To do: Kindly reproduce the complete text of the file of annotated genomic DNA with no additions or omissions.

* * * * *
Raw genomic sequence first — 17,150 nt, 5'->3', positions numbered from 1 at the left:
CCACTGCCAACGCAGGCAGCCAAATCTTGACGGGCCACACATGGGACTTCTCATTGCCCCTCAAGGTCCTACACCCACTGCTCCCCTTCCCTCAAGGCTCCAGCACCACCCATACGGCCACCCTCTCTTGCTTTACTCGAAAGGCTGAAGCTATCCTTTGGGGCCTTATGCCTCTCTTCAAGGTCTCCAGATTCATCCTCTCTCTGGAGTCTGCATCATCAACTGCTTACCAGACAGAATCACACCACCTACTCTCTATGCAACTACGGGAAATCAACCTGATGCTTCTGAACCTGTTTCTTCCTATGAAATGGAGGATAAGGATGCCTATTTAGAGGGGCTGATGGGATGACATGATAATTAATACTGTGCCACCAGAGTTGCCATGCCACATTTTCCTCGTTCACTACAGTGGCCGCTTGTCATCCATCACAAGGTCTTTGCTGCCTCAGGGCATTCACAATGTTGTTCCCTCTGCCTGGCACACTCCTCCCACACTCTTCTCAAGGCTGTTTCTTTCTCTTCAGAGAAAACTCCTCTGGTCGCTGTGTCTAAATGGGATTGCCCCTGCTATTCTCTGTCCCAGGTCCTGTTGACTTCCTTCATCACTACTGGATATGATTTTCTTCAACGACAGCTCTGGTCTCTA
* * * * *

Raw genomic sequence first — 17,150 nt, 5'->3', positions numbered from 1 at the left:
CCACTGCCAACGCAGGCAGCCAAATCTTGACGGGCCACACATGGGACTTCTCATTGCCCCTCAAGGTCCTACACCCACTGCTCCCCTTCCCTCAAGGCTCCAGCACCACCCATACGGCCACCCTCTCTTGCTTTACTCGAAAGGCTGAAGCTATCCTTTGGGGCCTTATGCCTCTCTTCAAGGTCTCCAGATTCATCCTCTCTCTGGAGTCTGCATCATCAACTGCTTACCAGACAGAATCACACCACCTACTCTCTATGCAACTACGGGAAATCAACCTGATGCTTCTGAACCTGTTTCTTCCTATGAAATGGAGGATAAGGATGCCTATTTAGAGGGGCTGATGGGATGACATGATAATTAATACTGTGCCACCAGAGTTGCCATGCCACATTTTCCTCGTTCACTACAGTGGCCGCTTGTCATCCATCACAAGGTCTTTGCTGCCTCAGGGCATTCACAATGTTGTTCCCTCTGCCTGGCACACTCCTCCCACACTCTTCTCAAGGCTGTTTCTTTCTCTTCAGAGAAAACTCCTCTGGTCGCTGTGTCTAAATGGGATTGCCCCTGCTATTCTCTGTCCCAGGTCCTGTTGACTTCCTTCATCACTACTGGATATGATTTTCTTCAACGACAGCTCTGGTCTCTA